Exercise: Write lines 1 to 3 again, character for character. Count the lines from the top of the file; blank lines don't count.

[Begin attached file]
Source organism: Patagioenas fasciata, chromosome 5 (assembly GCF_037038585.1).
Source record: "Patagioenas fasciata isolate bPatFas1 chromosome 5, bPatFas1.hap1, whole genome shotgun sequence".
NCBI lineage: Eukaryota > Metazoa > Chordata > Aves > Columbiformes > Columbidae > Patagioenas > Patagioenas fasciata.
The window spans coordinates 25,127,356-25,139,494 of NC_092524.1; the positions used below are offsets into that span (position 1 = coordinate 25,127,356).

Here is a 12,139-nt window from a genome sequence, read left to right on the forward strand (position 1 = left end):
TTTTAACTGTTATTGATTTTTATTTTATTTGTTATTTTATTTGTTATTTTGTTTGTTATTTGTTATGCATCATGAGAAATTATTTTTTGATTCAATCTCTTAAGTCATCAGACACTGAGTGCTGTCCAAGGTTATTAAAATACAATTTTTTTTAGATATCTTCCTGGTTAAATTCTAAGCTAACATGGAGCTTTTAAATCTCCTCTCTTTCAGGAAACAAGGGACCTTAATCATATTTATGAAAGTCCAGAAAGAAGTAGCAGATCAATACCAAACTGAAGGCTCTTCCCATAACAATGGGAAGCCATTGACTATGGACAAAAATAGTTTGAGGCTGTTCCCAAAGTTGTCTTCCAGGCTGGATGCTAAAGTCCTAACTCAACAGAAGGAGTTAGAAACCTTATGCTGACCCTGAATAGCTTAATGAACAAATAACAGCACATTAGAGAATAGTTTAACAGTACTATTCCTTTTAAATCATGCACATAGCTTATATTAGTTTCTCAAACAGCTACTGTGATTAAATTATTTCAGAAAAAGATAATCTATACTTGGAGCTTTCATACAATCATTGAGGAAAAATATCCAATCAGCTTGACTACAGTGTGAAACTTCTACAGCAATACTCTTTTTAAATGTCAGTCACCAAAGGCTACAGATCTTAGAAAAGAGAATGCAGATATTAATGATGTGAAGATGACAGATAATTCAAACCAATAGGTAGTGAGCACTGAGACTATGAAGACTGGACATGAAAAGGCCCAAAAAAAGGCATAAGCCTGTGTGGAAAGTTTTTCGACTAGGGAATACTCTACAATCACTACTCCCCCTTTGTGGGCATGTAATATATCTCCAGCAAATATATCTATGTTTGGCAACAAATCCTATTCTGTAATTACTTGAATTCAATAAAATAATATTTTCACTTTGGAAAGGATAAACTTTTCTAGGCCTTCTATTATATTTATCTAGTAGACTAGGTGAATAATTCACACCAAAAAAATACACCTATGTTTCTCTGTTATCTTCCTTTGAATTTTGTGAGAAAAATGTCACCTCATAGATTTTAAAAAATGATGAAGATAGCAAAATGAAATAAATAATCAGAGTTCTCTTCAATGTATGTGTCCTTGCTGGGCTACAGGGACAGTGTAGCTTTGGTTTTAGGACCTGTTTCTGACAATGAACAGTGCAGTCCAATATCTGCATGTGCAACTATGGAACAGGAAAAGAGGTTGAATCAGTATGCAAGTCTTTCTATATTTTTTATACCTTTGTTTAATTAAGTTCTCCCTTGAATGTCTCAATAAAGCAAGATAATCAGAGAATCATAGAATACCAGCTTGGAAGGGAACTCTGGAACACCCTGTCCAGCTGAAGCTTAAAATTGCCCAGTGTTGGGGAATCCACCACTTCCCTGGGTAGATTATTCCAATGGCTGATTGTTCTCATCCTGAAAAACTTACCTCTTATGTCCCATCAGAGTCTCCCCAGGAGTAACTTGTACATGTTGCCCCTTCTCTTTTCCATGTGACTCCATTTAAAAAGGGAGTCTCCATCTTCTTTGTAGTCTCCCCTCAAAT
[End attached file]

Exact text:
Source organism: Patagioenas fasciata, chromosome 5 (assembly GCF_037038585.1).
Source record: "Patagioenas fasciata isolate bPatFas1 chromosome 5, bPatFas1.hap1, whole genome shotgun sequence".
NCBI lineage: Eukaryota > Metazoa > Chordata > Aves > Columbiformes > Columbidae > Patagioenas > Patagioenas fasciata.